Dr. Sharon K. Inouye, MD, MPH is Professor of Medicine at Harvard Medical School (Beth Israel Deaconess Medical Center), holder of the Milton and Shirley F. Levy Family Chair, and Director of the Aging Brain Center at the Institute for Aging Research, Hebrew SeniorLife. Board-certified in general internal medicine and geriatric medicine and trained in epidemiology and biostatistics, Dr. Inouye has helped define the fields of aging and delirium through her seminal work on the epidemiology and outcomes of delirium and functional decline in older persons, reversible contributors to cognitive decline with aging, the interrelationship of delirium and dementia, and improving measurement methods for cognition.
Continuously funded since 1989 with over 50 grants and over 250 publications, Dr. Inouye developed the Confusion Assessment Method (CAM)—the most widely used method for delirium identification, translated into 20 languages—along with the Hospital Elder Life Program (HELP) for delirium prevention, a cost-effective model of care that has been disseminated to over 200 hospitals worldwide. Currently, she directs the Successful AGing after Elective Surgery (SAGES) study, a large Program Project from the National Institute on Aging that explores innovative risk factors and long-term outcomes of delirium. Additionally, Dr. Inouye maintains a clinical practice that includes dementia and functional assessment for geriatric and homeless populations.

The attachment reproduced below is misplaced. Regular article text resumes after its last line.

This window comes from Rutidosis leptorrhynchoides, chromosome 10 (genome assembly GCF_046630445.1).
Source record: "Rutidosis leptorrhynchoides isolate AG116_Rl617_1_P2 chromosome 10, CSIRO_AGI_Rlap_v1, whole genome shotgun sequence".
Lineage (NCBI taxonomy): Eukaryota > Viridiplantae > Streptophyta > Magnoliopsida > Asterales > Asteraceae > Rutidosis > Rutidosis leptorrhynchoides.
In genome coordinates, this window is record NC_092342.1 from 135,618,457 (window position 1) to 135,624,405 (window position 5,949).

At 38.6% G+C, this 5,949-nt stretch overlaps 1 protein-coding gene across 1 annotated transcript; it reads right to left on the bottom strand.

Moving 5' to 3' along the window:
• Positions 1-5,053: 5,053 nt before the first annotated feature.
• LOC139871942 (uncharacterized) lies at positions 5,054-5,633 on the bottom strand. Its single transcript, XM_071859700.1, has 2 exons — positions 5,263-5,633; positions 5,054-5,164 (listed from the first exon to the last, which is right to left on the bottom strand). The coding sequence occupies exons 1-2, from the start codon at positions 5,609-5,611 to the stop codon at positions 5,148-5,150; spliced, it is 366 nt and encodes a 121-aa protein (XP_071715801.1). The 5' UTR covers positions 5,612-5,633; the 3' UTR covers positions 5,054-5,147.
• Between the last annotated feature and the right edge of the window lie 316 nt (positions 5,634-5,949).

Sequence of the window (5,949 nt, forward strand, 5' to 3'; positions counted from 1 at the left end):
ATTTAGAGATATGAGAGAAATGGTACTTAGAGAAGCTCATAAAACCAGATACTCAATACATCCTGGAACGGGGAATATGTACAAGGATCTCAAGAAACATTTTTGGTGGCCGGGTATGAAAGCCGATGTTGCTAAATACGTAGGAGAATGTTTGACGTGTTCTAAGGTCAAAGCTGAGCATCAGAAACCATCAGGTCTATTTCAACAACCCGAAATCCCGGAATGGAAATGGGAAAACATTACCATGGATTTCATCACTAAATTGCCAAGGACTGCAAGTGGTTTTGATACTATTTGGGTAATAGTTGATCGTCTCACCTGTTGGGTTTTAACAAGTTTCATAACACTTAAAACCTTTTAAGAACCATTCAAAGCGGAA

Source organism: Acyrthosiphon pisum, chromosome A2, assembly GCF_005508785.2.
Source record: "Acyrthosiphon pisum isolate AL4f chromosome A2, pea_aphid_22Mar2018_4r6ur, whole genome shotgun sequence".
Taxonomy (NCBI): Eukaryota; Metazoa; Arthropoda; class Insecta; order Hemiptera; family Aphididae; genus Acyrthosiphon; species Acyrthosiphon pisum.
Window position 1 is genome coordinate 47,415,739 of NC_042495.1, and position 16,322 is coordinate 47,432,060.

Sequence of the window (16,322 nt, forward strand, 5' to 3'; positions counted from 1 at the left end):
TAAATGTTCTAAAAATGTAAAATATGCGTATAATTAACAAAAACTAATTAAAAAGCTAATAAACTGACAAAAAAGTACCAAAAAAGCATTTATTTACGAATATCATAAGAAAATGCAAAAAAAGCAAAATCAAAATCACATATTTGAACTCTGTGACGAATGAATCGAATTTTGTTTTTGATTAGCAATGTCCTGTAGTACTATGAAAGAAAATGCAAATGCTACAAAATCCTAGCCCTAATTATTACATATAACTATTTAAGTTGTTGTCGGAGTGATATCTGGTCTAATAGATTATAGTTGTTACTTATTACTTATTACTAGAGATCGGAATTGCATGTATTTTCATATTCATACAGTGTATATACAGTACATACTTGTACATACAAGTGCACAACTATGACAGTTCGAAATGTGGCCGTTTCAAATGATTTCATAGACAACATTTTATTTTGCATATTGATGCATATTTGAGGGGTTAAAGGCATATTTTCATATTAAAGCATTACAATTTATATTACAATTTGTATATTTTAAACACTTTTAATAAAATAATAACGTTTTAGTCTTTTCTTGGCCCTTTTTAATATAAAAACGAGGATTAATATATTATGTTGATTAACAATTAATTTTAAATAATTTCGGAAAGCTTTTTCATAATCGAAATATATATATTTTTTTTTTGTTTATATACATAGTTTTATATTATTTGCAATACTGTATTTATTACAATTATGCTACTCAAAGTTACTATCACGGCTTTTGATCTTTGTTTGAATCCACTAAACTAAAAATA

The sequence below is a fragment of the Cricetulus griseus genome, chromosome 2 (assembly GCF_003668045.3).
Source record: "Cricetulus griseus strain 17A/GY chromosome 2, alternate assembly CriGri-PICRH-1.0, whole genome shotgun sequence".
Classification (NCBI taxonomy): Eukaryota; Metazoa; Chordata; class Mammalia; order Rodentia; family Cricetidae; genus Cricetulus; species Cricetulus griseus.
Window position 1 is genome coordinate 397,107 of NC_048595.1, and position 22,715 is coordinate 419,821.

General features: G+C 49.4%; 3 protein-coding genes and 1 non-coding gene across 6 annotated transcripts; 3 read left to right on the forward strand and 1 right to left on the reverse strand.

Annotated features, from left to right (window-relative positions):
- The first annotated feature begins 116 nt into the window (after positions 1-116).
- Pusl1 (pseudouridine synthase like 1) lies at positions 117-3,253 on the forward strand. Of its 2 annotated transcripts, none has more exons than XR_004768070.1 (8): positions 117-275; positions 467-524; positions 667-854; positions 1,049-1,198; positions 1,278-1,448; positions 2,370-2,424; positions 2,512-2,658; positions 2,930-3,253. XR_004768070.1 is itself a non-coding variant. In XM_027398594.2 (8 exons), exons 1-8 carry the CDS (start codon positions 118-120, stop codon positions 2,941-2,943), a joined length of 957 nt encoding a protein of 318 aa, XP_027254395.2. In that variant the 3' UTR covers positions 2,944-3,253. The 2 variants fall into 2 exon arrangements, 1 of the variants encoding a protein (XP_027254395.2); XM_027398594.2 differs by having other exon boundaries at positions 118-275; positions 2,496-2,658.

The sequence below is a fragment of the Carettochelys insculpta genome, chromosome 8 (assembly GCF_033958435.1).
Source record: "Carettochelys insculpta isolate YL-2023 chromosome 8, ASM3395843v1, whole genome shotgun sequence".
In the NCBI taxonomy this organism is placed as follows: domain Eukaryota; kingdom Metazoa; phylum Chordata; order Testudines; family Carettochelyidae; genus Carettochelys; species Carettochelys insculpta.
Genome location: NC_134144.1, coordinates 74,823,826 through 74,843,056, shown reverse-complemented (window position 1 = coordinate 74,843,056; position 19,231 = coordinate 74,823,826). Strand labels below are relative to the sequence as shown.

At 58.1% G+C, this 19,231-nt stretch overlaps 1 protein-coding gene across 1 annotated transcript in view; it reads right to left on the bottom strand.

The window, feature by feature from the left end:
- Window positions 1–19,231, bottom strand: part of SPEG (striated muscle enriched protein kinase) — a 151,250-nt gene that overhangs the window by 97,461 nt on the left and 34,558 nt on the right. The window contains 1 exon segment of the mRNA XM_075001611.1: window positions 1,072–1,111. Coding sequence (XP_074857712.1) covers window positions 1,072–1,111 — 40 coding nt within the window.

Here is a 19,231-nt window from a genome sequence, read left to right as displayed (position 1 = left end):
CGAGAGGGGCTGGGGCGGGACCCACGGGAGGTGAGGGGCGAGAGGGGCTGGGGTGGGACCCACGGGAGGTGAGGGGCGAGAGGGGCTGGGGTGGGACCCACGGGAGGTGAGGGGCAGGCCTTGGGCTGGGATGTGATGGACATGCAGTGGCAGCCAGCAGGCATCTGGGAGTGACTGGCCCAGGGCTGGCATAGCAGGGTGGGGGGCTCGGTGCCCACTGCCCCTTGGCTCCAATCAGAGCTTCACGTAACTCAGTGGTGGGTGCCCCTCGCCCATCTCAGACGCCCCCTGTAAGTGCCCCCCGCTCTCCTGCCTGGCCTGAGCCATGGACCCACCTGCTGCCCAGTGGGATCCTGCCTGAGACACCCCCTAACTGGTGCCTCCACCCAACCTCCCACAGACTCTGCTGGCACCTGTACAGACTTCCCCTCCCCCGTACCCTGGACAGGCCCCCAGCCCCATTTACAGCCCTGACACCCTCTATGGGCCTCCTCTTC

Dr. Inouye is also an internationally recognized leader in academic medicine, program dissemination, and mentorship of the next generation of clinical researchers in aging. In addition to holding leadership roles with the National Academy of Medicine, the Delirium Clinical Guidelines Panel for the American Geriatrics Society, and the Journal of the American Geriatrics Society, Dr. Inouye has also spearheaded efforts to develop delirium guidelines for high risk postoperative patients through the American Geriatrics Society and coauthored the Institute of Medicine’s Report on Cognitive Aging. Moreover, she has mentored over 95 students, fellows, and faculty and established the Center of Excellence for Delirium in Aging: Research, Training and Educational Enhancement (CEDARTREE), funded by an NIA K07 award (2013-present). In recognition for her mentorship excellence, Dr. Inouye was the recipient of 2013 Clifford Barger Excellence in Mentorship Award at Harvard Medical School.